Do you know how hard it is to get out of a warm bed on a cold morning?
But breakfast is at 8:30, so you have to get up sometime.
We have an appointment at 10 am to get a guided tour of the historic area from Dr. Isaac Balie, recently retired after 50 years as curator of the museum here and the world’s leading authority on Genadendal. Incidentally, his daughter graduated from BJU a few years ago. He takes us through the museum, which is a designated national treasure of South Africa, and tells us the story of the work at Genadendal. It was founded by a Moravian missionary to the Khoi (“Hottentots”) in the mid 1700s. The story is inspiring, and being there make it seem all the more alive.
Dr. Balie and his wife feed us lunch (hot soup!) and send us off with warm wishes and smiles all around. The visit is a reminder of the breadth of God’s work in the world and the certainty of its success.
And on the Fourth of July, far from home.
On the way back to the house, it’s not far out of the way to pop down to Hermanus, a city on the coast most famous for regular seasonal visits from right whales. This isn’t whale season, but it’s still a town worth seeing. So the team peels off from the rest of the group—Jason and Salvin are riding with us as well—and heads south.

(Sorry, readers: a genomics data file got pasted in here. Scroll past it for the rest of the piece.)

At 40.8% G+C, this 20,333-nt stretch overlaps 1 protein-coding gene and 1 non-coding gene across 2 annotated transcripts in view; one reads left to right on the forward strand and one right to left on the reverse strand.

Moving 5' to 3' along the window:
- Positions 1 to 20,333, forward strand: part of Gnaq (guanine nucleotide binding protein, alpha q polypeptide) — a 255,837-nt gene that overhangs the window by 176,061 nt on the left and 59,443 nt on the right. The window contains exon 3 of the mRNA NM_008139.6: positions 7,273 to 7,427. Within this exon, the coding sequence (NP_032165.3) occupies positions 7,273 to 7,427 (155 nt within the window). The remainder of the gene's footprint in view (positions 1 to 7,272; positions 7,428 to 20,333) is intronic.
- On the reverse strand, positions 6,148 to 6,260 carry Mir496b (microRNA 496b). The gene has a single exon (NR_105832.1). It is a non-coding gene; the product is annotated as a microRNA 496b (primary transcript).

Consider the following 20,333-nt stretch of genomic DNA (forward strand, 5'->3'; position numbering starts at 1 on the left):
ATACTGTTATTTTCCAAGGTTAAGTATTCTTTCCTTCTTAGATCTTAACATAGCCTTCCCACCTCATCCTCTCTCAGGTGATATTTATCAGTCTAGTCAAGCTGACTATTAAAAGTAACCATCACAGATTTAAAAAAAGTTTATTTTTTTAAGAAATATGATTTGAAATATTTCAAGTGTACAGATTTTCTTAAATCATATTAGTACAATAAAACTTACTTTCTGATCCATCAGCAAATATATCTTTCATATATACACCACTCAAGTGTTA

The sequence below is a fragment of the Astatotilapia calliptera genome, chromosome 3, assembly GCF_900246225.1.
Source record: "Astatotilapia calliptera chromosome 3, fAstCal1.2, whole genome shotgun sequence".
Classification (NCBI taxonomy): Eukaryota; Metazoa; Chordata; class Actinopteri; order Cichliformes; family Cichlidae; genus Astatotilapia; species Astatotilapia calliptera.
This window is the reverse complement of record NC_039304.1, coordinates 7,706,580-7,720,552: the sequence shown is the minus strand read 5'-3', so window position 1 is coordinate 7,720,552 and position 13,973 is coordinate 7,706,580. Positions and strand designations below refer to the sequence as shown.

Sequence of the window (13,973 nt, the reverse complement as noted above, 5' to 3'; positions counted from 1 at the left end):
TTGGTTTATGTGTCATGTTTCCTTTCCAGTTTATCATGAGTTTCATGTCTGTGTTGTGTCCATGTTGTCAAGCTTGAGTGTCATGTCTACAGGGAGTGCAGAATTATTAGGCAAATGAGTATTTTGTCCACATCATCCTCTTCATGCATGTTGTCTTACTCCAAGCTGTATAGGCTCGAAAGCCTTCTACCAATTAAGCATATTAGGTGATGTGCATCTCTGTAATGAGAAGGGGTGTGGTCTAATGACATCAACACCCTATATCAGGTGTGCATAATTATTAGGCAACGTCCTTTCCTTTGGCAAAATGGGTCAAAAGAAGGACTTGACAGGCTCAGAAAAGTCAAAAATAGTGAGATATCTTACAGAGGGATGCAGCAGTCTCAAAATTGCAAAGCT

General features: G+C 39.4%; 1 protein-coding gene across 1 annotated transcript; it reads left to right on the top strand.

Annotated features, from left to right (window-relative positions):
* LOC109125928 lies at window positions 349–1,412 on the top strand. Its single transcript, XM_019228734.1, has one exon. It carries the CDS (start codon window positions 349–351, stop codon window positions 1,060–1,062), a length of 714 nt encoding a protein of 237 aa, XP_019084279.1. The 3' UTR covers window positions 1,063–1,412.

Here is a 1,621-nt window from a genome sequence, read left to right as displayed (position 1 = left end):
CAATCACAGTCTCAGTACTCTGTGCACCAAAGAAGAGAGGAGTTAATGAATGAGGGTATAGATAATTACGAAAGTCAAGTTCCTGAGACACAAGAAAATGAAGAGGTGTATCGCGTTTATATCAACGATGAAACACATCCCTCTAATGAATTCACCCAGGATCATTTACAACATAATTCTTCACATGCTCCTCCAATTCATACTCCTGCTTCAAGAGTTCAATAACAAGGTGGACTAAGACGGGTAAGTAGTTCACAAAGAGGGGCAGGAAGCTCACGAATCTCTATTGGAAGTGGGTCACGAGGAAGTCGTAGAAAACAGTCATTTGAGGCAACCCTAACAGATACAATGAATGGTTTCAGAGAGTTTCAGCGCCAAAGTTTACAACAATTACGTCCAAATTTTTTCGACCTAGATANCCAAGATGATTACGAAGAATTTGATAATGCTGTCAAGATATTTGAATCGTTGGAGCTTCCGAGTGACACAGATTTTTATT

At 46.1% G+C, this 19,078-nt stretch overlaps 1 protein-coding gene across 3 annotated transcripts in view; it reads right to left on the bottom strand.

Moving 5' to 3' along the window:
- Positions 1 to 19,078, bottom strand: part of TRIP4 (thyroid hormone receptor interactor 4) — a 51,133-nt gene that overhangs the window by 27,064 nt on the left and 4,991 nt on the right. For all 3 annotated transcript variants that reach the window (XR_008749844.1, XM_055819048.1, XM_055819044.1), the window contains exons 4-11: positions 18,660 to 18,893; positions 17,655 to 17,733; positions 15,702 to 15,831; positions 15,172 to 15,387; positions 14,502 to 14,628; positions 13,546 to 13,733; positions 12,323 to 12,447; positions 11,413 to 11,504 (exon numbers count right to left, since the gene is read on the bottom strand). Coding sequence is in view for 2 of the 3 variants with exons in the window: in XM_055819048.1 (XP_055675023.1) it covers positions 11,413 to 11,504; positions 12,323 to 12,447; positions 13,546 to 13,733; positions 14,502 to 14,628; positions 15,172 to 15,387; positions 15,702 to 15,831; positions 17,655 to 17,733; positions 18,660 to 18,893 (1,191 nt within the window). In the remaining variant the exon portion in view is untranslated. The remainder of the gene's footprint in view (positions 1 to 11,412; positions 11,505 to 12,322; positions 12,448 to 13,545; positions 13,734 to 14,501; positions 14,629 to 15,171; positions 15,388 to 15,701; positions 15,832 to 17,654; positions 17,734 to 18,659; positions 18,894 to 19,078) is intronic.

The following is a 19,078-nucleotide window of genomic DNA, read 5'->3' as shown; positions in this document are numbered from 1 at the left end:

We find a place to park out by the Esplanade and take a walking tour of the rocky waterfront, eventually clambering well out onto the rocks to get as close to the surging waves as possible. We seem to like this sort of thing; everybody clambers, and nobody questions the obvious goal of getting way, way out there.
We’d like to stop by the Strand on the way back, and before dark, obviously, so we head out again. Over the pass, with a wave to the now-well-fed baboons, and down into Gordon’s Bay, at the east end of the beach. We run out onto the beach and, to prove we’re tourists, into the water.
The Capetonians actually have a saying: “How do you spot the tourists in Cape Town? They’re the ones running into the water.” Sure, it’s winter, but it’s July, for crying out loud. You ought to run into the water.
After sunset, we find a place to eat—fish and chips, natch—and then drive the hour or so home. Once again, we’re tired, but filled with the experiences of the day. When we arrive, there’s a note on the table from Linda, our hostess. She’s placed in the fridge a plate of koeksisters, a popular (and very sweet) South African pastry, with a small American flag planted in the center. Happy Fourth, she writes.
Thank you, Linda. Class act.